Let’s get a little into the details here. The previous IACC was dissolved at the end of September, 2014. This is the date stipulated in the law as enacted in the Combating Autism Reauthorization Act (CARA). All well and good except for one very important point: the provisions under CARA were superseded by Autism CARES Act before the sunset of the IACC.

In other words, the law as in place in September 2014 did not call for the IACC to be disbanded. I will state that I was the only member of the IACC to voice opposition to being disbanded. The intent and the wording of the law was clear to me: there was no reason for us to disband.

Even if I am completely wrong about that, there is no reason why a new Committee has not been formed. Consider the last time an IACC was dissolved and reformed.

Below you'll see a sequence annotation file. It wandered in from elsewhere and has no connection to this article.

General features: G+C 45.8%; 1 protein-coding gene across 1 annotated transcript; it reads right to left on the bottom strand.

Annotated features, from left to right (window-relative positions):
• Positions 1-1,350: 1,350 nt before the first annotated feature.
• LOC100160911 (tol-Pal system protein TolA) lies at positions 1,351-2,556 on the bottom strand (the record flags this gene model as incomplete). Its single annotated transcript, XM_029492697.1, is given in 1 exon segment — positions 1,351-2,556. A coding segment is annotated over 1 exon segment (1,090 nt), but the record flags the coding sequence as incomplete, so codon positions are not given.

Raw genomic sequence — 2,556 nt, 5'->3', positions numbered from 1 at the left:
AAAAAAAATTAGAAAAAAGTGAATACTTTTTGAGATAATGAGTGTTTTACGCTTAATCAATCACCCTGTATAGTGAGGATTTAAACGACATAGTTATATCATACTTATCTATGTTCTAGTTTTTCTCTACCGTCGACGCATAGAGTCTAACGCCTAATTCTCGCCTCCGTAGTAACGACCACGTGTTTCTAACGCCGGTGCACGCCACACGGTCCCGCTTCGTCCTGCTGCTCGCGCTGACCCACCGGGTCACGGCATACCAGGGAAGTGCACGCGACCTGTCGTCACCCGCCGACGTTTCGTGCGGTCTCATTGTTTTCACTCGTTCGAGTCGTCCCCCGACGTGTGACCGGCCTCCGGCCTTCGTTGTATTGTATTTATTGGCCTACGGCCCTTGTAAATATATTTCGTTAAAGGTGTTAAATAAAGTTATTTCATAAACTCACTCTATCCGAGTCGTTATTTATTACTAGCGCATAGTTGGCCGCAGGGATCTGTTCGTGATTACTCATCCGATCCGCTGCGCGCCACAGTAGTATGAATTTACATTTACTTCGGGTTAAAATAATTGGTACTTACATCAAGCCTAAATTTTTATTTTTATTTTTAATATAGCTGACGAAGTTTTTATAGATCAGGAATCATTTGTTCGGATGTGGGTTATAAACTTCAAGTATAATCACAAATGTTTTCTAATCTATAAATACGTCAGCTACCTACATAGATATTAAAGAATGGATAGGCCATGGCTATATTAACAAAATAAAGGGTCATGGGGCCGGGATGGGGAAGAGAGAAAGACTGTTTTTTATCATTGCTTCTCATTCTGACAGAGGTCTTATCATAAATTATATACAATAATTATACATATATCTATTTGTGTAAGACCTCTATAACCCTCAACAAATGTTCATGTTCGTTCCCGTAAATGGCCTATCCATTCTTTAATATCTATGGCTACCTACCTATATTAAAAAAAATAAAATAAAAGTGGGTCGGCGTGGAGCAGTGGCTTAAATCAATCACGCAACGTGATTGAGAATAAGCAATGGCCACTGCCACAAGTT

Committee dissolved in September of 2011. The law in place at the time stipulated this. The reauthorization was signed into law the next day.

The new committee (of which I was a member) was announced at the end of March 2012. Yes, six months passed without a committee being in place.

The new committee did not meet until July of 2012. Yes, over eight months after the previous IACC was dissolved. Consider that the previous full meeting was in July of 2011 and you see that a year had passed without a meeting.

That was unacceptable.

And that was nothing compared to the situation we have today. The last IACC was dissolved at the end of September 2014. Over a year ago. And the last full committee meeting was in July of 2014. If a new IACC were announced today, given the time that it takes to organize meetings, we wouldn’t likely see a new Committee meet until February of 2016 at the earliest.

At best, we’ve lost about 2 years. At best.